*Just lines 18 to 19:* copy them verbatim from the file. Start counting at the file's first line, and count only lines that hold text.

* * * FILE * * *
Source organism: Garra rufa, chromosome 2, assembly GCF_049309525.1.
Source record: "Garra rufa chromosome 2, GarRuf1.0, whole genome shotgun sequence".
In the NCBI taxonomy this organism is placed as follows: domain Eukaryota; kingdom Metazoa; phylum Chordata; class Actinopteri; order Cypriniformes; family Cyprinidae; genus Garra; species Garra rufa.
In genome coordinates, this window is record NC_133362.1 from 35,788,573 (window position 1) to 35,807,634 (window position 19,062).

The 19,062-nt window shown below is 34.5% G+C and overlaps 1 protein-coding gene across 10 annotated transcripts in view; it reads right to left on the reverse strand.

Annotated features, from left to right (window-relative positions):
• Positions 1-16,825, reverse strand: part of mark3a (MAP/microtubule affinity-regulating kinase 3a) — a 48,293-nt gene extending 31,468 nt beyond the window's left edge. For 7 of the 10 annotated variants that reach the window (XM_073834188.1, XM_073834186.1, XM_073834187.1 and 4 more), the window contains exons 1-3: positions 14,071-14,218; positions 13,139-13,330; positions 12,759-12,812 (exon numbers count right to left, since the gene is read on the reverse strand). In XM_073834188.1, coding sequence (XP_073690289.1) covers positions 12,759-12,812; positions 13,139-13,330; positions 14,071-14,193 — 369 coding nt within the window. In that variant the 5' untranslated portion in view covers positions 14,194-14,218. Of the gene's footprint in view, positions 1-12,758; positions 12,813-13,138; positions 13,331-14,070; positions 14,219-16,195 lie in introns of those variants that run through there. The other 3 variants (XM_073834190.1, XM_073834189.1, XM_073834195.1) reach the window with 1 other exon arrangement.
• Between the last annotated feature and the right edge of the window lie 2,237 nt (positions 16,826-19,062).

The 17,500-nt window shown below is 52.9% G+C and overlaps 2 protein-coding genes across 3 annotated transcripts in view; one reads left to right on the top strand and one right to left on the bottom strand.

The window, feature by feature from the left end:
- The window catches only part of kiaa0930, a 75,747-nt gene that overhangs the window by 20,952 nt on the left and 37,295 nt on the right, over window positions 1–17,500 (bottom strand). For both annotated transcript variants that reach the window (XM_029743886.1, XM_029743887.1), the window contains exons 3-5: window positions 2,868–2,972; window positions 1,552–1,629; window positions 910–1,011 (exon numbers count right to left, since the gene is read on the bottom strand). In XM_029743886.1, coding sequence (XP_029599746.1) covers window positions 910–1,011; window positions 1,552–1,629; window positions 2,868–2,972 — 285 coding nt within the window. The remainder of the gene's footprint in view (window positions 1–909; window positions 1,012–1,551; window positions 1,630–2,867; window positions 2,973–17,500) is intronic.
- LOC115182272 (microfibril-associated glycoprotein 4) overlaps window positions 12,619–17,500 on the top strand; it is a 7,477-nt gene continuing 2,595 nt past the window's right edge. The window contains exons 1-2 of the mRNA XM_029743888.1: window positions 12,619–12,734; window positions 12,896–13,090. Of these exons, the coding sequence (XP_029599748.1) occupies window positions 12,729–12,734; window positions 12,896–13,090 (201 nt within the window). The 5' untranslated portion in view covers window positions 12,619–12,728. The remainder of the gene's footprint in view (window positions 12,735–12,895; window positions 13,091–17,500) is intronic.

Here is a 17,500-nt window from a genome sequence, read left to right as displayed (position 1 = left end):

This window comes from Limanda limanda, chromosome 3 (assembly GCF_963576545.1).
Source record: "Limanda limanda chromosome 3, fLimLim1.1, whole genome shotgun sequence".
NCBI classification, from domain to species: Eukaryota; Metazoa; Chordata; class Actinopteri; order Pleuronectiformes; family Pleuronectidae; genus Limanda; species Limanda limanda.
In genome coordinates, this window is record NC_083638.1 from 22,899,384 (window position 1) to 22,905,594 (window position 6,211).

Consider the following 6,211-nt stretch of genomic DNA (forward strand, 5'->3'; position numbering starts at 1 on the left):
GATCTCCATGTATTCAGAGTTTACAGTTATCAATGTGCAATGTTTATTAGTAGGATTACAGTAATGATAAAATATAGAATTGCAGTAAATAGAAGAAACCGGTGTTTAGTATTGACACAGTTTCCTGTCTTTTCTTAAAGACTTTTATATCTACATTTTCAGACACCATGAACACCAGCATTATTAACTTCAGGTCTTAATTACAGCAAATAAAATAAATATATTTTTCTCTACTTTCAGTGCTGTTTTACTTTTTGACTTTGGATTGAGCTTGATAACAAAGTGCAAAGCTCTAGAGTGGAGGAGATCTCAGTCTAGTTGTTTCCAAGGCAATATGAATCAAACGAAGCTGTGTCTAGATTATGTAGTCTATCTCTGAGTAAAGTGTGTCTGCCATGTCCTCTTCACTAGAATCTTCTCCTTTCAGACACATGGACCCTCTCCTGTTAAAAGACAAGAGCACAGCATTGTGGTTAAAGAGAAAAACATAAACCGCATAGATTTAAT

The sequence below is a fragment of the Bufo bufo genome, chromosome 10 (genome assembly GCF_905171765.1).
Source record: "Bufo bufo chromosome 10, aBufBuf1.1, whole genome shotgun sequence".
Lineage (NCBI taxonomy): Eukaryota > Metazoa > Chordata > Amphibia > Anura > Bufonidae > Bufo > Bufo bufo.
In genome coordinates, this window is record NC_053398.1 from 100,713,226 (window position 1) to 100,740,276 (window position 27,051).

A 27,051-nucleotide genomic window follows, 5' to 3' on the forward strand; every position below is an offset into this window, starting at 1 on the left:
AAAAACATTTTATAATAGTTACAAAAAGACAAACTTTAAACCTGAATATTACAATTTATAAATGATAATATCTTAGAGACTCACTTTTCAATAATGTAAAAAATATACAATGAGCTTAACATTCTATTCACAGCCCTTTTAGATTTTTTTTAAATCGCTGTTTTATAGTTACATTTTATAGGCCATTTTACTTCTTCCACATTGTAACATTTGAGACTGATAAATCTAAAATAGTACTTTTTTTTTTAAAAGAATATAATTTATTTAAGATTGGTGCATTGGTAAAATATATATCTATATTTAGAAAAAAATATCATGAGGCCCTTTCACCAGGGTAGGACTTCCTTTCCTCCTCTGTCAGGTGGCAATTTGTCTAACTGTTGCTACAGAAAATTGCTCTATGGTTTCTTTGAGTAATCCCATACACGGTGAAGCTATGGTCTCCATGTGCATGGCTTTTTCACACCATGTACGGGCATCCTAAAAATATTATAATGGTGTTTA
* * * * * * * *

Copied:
Consider the following 6,211-nt stretch of genomic DNA (forward strand, 5'->3'; position numbering starts at 1 on the left):
GATCTCCATGTATTCAGAGTTTACAGTTATCAATGTGCAATGTTTATTAGTAGGATTACAGTAATGATAAAATATAGAATTGCAGTAAATAGAAGAAACCGGTGTTTAGTATTGACACAGTTTCCTGTCTTTTCTTAAAGACTTTTATATCTACATTTTCAGACACCATGAACACCAGCATTATTAACTTCAGGTCTTAATTACAGCAAATAAAATAAATATATTTTTCTCTACTTTCAGTGCTGTTTTACTTTTTGACTTTGGATTGAGCTTGATAACAAAGTGCAAAGCTCTAGAGTGGAGGAGATCTCAGTCTAGTTGTTTCCAAGGCAATATGAATCAAACGAAGCTGTGTCTAGATTATGTAGTCTATCTCTGAGTAAAGTGTGTCTGCCATGTCCTCTTCACTAGAATCTTCTCCTTTCAGACACATGGACCCTCTCCTGTTAAAAGACAAGAGCACAGCATTGTGGTTAAAGAGAAAAACATAAACCGCATAGATTTAAT